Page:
By Joanna Lyford, Senior medwireNews Reporter
Simply changing the appearance of a prescription medication can significantly alter patients' compliance with treatment, study findings show.
Accordingly the study authors call for a reevaluation of current regulations that allow bioequivalent drugs to vary in appearance.
At present, generic drugs must be comparable to brand-name versions with regard to dosage form, strength, route of administration, quality, intended use, and clinical efficacy. However, they can vary widely with regard to color, shape, size, texture, aroma, and flavor.
"A patient taking five medicines, each produced by five generic manufacturers, theoretically faces over 3000 possible arrays of pill appearances for what are, chemically and clinically speaking, the same drugs," write Aaron Kesselheim (Brigham and Women's Hospital, Boston, Massachusetts, USA) and colleagues in the Archives of Internal Medicine.
To investigate the potential impact of this variability on compliance, Kesselheim's team used the Health-Core Integrated Research Database to identify all patients who filled a first prescription for one of seven antiepileptic drugs after January 2002.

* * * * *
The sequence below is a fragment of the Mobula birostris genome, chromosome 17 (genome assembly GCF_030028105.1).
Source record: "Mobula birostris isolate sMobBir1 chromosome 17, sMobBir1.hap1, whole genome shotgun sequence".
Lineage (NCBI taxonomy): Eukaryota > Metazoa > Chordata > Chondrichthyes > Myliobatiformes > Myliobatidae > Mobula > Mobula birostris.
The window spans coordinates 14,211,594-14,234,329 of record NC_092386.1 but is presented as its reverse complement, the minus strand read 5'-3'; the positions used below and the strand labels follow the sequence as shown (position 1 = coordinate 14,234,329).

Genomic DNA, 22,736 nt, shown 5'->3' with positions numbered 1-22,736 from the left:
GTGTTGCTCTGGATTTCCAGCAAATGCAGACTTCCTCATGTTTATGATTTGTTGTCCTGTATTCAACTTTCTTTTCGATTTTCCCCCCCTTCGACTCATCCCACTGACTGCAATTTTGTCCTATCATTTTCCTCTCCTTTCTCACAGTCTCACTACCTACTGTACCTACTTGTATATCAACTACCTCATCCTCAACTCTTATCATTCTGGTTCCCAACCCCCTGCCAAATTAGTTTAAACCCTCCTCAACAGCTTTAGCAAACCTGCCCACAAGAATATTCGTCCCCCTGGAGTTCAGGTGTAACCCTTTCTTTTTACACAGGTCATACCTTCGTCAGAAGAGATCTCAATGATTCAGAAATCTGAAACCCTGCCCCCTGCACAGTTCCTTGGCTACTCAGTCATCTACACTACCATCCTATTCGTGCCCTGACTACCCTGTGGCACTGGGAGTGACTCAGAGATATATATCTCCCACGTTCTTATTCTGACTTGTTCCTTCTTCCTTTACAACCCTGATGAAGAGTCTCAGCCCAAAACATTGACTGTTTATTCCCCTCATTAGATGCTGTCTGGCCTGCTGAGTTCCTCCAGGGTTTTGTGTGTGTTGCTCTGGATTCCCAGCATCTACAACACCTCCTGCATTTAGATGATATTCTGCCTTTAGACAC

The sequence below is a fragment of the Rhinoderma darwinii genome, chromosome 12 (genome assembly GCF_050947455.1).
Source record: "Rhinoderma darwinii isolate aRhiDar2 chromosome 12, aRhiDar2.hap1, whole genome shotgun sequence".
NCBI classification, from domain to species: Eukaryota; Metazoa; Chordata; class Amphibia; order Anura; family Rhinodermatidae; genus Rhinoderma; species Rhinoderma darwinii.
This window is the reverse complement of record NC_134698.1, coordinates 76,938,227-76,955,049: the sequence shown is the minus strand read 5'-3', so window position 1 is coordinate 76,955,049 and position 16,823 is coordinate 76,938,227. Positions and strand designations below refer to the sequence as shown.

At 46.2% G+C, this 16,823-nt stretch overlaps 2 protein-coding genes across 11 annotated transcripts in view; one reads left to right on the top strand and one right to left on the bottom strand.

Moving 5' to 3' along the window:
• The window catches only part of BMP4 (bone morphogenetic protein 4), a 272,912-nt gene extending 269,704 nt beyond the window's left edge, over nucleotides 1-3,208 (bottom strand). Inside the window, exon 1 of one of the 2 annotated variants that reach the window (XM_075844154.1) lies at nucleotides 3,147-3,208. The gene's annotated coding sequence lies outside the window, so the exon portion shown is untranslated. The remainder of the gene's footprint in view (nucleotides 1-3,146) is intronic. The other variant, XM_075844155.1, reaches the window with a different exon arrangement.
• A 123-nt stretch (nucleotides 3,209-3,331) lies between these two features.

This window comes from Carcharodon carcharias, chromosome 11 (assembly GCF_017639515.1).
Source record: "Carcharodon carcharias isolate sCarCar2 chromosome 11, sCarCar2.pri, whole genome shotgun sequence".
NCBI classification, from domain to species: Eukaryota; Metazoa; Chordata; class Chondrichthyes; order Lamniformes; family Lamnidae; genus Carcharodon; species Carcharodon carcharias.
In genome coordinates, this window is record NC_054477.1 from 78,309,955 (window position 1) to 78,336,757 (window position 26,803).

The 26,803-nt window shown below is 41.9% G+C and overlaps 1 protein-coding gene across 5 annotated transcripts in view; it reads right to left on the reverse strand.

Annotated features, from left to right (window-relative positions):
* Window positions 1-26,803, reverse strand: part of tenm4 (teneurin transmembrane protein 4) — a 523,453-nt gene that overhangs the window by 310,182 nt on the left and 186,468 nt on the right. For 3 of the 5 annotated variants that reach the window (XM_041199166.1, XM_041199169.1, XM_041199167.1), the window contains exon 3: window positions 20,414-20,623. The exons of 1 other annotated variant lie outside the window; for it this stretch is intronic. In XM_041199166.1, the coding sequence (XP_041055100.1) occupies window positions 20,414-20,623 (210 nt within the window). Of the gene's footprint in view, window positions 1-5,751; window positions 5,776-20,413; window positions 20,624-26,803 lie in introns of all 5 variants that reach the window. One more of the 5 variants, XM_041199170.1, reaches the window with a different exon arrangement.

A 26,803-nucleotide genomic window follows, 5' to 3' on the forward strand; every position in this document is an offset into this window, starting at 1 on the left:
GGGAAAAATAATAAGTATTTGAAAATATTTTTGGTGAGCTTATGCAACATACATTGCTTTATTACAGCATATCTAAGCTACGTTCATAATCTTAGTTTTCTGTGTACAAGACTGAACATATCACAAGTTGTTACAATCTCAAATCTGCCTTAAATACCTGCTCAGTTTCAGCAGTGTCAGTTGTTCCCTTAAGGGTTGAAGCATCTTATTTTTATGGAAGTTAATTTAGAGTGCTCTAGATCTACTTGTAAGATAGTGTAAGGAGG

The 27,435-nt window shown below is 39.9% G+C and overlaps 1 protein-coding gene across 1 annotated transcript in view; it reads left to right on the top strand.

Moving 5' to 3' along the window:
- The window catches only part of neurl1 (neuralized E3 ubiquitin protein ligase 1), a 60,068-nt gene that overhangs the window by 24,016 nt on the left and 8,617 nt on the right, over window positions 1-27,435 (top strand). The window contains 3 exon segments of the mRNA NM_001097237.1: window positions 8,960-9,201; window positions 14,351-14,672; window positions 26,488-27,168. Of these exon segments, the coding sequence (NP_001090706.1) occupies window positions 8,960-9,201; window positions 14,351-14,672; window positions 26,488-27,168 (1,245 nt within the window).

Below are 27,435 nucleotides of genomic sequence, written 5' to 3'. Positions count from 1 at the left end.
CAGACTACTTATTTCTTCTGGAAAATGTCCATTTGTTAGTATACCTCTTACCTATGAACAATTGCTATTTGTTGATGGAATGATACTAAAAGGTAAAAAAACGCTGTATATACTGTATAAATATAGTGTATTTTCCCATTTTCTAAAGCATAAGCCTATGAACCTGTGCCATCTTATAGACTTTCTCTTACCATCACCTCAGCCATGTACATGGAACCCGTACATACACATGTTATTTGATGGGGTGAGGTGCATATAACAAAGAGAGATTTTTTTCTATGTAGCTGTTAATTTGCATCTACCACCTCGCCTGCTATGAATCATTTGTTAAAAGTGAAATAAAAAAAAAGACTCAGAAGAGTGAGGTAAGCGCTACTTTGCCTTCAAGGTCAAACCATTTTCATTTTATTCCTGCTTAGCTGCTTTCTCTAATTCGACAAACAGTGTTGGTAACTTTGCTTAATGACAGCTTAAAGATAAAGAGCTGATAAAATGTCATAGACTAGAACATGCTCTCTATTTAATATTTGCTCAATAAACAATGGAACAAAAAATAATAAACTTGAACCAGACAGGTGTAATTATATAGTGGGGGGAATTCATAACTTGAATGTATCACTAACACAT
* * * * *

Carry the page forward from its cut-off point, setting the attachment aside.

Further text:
Patients were categorized as cases (n=11,472) if they had incomplete persistence to their medication, defined as failure to fill a new prescription within 5 days of the elapsed days supplies, or as controls (n=50,050) if they had no gap in treatment. Cases and controls were matched for demographic and clinical variables.
The drugs taken by participants came in 37 different colors and four different shapes, report Kesselheim et al. The two refills preceding nonpersistence were considered to be "concordant" if the pill color and/or shape matched or "discordant" if they did not.
Analysis showed that while discordance in pill appearance was rare, it was more common preceding cases of drug nonpersistence. Specifically, color discordance was seen in 136 cases (1.20%) but only 480 controls (0.97%), giving an adjusted odds ratio (OR) of 1.27. Similarly, shape discordance was seen in 18 cases (0.16%) and 54 controls (0.11%), giving an OR of 1.47.
The association with color discordance was also present in the subset of patients diagnosed with seizure disorder, with an adjusted OR of 1.53.
The researchers claim that this is the first empirical analysis to link the appearance of a pill to patients' medication adherence and to demonstrate that patients who experience changes in pill color have an increased risk for interrupting their medication use.
"Promoting medication adherence is a difficult task, and it has been only partially addressed through strategies such as enhanced prescribing of generic drugs and reducing drug copayments," they write.
"Taking steps to permit (or even require) similarity in pill appearance among bioequivalent brand-name and generic drugs may offer another way to achieve better patient adherence to essential medication regimens."
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